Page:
Green Comet is book one of the Green Comet trilogy. Books two and three are Parasite Puppeteers and The Francesians, also available here.
As Elgin wakes from a centuries-long sleep, it’s to the memory of danger and loss. Even in the confusion of re-animation, he wonders if this time she’ll be there. But then he remembers the mysterious Visitor and the perilous mission that took Frances from him, and darkness closes in again. Even so, there’s always the hope that this time will be different, that they will have found a way. It was always like this. Hope would always rise again, no matter how often it was struck down.
How it happened
Green Comet began in 1994. It also began before then and after then. I’m sure most books are the same. They’re impossible to pin down to a specific date, depending on what you use for criteria. But let’s use 1994, since that’s the year the Shoemaker-Levy 9 comet smacked into Jupiter. At that time I was active in the Science conference, one of the Usenet newsgroups. Another member posted, asking for ideas he could use for a disaster story. I suggested some non-ecliptic comets on a dangerous orbit. I wonder if it was a coincidence that the movies Armageddon and Deep Impact appeared in 1998. Probably.-)
The idea began simmering in my mind, and I even wrote a couple of short stories to explore the concept of living on comets, but it was mostly conceptual until about 2004. I decided then to think about it seriously. Since I had a menial job at the time I could spend the whole day thinking about it, and jot down notes after work. I knew I had a story when Elgin and Frances showed up. In 2009 I finished with that job and that’s when I put pen to paper with the aim of getting the story written. Three years later it was ready to publish. Three more years for the sequel, Parasite Puppeteers, and two more for The Francesians, to complete the Green Comet trilogy.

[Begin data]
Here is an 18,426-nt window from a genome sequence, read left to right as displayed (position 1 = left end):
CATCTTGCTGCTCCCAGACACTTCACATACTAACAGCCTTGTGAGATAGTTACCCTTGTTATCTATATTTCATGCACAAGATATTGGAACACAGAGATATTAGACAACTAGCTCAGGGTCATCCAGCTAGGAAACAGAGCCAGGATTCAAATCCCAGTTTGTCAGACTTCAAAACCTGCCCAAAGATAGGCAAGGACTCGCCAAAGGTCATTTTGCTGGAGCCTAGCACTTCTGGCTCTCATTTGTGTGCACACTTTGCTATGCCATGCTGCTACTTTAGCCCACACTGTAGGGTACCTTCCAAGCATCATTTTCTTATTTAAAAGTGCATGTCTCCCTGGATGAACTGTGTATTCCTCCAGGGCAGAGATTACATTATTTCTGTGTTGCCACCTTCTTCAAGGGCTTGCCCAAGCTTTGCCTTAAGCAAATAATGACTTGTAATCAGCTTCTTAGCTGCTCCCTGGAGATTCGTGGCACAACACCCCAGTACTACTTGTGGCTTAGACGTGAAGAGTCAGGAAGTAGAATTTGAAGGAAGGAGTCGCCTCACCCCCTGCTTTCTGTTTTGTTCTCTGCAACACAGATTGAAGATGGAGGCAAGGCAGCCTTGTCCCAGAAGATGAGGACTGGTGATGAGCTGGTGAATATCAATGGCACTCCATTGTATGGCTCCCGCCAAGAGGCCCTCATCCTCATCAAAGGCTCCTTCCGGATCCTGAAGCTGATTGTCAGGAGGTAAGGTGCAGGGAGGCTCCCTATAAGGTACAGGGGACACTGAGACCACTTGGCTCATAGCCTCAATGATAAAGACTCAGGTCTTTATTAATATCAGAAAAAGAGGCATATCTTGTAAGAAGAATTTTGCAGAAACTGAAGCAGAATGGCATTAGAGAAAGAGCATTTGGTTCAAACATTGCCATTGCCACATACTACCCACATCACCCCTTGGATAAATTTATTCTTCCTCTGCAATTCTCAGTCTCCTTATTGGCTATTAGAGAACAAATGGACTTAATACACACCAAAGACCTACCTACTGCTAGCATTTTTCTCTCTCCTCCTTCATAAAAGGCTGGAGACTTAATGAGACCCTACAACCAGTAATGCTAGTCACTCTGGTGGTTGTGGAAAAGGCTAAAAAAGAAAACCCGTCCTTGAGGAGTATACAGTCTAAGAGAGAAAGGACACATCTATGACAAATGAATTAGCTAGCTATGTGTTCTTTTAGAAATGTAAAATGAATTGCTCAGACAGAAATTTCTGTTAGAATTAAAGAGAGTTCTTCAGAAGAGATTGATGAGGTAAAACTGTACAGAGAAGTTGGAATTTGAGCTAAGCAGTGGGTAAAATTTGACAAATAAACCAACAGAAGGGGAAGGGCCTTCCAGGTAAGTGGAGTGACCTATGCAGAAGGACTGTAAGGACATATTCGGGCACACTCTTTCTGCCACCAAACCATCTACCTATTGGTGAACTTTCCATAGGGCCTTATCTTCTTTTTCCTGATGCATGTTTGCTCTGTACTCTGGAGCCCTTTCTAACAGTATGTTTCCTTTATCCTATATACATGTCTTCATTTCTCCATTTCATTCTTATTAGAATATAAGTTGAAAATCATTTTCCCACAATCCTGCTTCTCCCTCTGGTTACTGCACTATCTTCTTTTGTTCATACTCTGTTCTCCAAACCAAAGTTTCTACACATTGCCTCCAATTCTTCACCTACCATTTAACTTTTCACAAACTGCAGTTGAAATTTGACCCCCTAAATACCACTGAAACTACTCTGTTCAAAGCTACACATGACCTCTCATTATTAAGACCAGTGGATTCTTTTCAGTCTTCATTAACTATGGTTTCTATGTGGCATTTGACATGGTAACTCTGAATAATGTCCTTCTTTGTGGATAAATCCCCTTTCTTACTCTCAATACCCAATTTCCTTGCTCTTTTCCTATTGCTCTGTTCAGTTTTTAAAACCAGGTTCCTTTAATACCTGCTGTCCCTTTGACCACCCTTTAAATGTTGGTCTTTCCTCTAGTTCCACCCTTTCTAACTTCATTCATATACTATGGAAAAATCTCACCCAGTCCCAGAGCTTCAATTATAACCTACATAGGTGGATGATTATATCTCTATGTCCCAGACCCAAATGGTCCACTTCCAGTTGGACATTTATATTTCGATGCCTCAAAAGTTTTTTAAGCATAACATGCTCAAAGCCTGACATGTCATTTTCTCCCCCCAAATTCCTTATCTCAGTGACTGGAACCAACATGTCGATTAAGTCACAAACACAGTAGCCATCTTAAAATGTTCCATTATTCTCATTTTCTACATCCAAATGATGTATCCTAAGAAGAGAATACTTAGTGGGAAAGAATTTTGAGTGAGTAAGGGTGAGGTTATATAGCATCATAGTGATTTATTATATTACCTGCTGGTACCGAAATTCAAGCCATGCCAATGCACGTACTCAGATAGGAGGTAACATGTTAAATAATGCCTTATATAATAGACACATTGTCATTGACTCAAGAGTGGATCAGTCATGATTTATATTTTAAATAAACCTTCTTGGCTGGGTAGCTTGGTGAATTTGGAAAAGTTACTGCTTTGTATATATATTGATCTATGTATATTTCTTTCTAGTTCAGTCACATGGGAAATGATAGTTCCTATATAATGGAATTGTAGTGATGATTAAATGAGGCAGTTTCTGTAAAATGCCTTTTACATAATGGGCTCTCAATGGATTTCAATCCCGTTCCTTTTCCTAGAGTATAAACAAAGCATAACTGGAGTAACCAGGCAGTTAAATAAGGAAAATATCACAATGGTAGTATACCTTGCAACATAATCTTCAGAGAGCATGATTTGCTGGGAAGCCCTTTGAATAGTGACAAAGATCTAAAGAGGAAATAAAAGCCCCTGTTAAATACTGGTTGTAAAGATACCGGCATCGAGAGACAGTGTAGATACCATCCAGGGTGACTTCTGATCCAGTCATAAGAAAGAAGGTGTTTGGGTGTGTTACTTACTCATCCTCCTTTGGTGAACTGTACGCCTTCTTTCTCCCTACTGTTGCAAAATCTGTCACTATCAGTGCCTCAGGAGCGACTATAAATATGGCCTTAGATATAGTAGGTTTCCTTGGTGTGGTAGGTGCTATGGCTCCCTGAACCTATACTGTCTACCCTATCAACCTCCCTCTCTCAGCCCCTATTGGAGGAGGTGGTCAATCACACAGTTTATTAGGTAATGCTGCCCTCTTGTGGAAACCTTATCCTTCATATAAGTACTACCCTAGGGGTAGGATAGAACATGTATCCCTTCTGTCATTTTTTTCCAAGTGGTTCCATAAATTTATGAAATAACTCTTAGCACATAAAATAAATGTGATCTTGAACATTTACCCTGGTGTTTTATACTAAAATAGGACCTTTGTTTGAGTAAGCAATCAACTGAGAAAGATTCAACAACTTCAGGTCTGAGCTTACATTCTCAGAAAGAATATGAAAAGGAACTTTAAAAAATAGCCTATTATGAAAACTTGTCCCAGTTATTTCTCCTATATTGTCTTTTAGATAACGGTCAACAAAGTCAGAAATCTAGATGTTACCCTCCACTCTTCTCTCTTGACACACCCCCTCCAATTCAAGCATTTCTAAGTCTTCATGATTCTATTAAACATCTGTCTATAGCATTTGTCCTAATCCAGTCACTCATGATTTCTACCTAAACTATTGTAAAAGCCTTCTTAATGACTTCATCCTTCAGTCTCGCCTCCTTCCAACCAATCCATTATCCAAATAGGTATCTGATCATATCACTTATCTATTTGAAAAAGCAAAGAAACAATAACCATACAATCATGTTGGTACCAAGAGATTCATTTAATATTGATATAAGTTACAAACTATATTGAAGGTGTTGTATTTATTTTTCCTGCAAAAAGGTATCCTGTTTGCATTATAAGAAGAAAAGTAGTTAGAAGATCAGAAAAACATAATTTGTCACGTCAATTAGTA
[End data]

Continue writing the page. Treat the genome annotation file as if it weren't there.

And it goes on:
I won’t be writing any more books about Green Comet, but that doesn’t mean that you can’t. That’s the point of publishing it with a Creative Commons license. You’re free to take the characters and other story elements and expand on them. Providing you adhere to the principles of Creative Commons, no one is going to come after you waving their copyright club. So, write a story, draw a comic or animate a video, or do whatever creative thing you do with it. I only want Green Comet and its characters to continue to live, free and open. Meanwhile, I’ll be getting on with the next story. I can already see bits of it, and it looks like fun.
Jim has fought forest fires and controlled traffic in the air and on the sea. Now he writes stories. He lives in the Okanagan Valley with his wife, Carolyn.
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This book is published under a CC BY-SA license, which means that you can copy, redistribute, remix, transform, and build upon the content for any purpose, even commercially, as long as you give appropriate credit, provide a link to the license, and indicate if changes were made. If you remix, transform, or build upon the material, you must distribute your contributions under the same license as the original. License details: https://creativecommons.org/licenses/by-sa/4.0/
Cover image from a photograph by NASA – public domain
Parasite Puppeteers is a sequel of this work.
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